Why we can’t recycle our way out of the climate crisis
Recycling is important. Of course it is. If you’re presented with the option to recycle your plastic bottle or throw it in the bin, then recycling will always be the correct answer.
However, the problem lies with the fact that we’re not recycling nearly enough. The latest figures show that only 44.7% of household waste in Scotland was recycled in 2018, a decrease of 0.9% from 2016. This means that the majority of our household waste is not being recycled – instead going to landfill to outlive us or perhaps even to be incinerated.
The 2019 figures are due to be released next month but it’s unlikely we’ll see a significant enough gain to tackle the plastic pollution problem.
What are major plastic producers doing?
Earlier this month, Coca Cola was ranked as the world’s top plastic polluter for the second year in a row by Break Free From Plastic. The company makes around 3.3 million tons of plastic packaging a year, which equates to around 200,000 bottles every single minute!
In the past few years, several companies have tried to make their products more environmentally friendly. In 2019, Coca Cola released a sample plastic bottle made from 25% recovered and recycled marine plastics (the final bottle is said to be between 20-25%). While Highland Spring, a major sponsor of this year’s Recycle Week, has an “eco-bottle’ made up of 100% recycled plastic.
While there’s no denying that these are positive steps, if the vast majority of their plastic is still made from virgin plastic then we have to question how far they’re willing to go to actually tackle the problem?
While the volume of plastic items that pollutes our seas and litters our environment is a major concern, we also need to remember that the majority of plastic on the market is derived from fossil fuels so its production is also driving the climate emergency.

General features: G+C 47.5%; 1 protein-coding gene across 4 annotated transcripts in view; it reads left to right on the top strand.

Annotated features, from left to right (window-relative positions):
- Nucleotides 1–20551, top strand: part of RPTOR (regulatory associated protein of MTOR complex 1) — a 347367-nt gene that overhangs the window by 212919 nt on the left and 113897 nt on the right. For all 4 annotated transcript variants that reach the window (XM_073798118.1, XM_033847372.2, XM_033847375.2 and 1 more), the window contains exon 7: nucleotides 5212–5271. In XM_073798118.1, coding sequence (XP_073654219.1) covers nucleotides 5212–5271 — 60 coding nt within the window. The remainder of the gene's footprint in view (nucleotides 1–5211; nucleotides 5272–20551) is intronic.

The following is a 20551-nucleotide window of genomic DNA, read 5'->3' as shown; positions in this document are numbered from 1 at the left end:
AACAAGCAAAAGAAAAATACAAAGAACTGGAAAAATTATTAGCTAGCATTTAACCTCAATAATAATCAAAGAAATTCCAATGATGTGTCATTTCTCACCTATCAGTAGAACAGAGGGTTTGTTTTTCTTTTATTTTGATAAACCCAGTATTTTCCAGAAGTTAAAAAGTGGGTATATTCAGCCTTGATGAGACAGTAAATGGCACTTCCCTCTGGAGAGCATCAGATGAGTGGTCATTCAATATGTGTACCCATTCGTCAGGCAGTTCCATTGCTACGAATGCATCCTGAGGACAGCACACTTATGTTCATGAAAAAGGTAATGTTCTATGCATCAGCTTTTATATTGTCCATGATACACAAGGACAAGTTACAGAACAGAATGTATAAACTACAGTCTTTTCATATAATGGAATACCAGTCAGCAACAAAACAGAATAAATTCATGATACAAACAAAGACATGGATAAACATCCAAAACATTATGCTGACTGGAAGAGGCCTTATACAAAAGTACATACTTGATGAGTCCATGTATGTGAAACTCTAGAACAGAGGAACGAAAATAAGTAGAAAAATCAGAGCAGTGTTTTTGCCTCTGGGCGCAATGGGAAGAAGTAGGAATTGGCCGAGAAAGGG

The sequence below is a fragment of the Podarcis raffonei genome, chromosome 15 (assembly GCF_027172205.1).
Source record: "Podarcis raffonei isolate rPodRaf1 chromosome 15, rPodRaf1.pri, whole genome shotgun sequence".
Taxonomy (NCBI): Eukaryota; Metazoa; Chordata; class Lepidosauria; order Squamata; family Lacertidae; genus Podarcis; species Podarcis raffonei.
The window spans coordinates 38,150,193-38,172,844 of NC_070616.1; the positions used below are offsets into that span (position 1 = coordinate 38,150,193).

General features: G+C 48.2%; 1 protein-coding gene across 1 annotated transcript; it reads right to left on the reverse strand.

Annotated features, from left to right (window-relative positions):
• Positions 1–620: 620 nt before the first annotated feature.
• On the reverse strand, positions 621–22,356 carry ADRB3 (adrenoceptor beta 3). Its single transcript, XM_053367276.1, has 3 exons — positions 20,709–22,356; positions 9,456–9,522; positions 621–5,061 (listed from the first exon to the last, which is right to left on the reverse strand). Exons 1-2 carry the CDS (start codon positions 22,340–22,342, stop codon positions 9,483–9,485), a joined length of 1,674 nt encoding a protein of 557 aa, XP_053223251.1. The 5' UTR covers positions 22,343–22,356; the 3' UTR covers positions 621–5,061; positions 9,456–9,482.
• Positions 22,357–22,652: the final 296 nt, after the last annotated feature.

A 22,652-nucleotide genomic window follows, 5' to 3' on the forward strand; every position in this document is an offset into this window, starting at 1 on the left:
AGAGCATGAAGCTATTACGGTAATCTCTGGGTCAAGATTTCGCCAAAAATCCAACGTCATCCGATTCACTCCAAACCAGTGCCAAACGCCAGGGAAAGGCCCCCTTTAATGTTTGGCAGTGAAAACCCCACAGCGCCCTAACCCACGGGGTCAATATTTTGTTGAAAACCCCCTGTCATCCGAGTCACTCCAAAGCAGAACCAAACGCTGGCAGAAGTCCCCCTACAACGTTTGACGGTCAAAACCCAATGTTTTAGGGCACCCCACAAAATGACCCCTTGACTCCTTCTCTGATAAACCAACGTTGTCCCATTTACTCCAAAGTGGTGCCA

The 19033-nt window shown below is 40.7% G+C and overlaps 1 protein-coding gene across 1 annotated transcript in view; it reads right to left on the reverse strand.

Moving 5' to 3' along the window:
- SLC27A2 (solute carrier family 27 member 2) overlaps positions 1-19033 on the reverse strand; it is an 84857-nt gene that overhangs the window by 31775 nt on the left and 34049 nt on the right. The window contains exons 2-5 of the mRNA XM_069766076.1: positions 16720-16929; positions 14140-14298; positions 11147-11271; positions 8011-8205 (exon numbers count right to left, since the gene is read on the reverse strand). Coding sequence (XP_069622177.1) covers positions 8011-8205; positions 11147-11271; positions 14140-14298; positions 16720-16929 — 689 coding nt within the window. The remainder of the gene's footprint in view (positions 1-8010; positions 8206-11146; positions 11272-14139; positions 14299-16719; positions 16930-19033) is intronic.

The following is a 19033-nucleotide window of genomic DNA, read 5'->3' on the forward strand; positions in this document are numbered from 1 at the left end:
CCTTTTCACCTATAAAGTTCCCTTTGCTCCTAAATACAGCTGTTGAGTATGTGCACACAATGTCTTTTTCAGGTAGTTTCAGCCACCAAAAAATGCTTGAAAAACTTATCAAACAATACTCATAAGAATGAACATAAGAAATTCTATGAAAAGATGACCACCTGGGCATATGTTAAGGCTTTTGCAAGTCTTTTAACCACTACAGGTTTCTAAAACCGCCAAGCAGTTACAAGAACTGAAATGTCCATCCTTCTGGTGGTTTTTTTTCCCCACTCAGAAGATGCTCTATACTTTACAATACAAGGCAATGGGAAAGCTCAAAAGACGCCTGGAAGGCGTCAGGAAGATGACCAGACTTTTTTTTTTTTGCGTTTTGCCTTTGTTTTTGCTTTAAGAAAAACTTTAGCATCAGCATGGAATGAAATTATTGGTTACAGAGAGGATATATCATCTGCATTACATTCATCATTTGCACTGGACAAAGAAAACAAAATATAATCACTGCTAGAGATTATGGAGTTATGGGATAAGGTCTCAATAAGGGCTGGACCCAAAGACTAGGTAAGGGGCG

In Scotland, we are using a staggering 694 million plastic bottles a year, with nearly 12.5 million discarded as litter. Even if we manage to increase our recycling rates, we will still be producing plastic (and emissions) on such an industrial scale that it will be hard to ever keep up. And because recycling weakens the quality of the plastic, most plastic will only ever get recycled once.
So how do we get ourselves out of the climate and waste crisis?
The problem with plastic is that it pollutes at every stage of its lifecycle, and the more plastic we produce and consume, the more greenhouse gases we release into the atmosphere. So while we should be continuing to recycle what we can, it’s far more important that we reduce the amount of plastic we are using in the first place.
Take a plastic bottle of water for example. It is probably one of the most widely recyclable plastic items in the world, however just because it can be recycled, doesn’t mean we should be buying it in the first place. We can all choose to use a reusable water bottle instead of a single-use plastic bottle, which will not only help the environment but can save us money because we can fill it up for free across Scotland in anywhere from cafes to train stations.
While we do all have our own individual opportunities to reduce the amount of plastic we consume, we also need to keep calling out the big plastic polluters and pushing for systemic changes to tackle the problem of plastic at the source.
Right now, recycling gives plastic producers a ‘get out of jail free card’ to keep producing plastic on an astronomical scale because as long as it can be recycled then they easily shift the blame onto us, the consumer, for not putting it in the correct bin.
Watch our recent webinar which looks at plastic, petrochemicals and the coronavirus crisis. Featuring our Plastic and Circular Economy Campaigner Sarah Moyes, Phyl Meyer from Inclusion Scotland, and Andy Gheorghiu, the Fracking Policy Advisor from Food & Water Action Europe.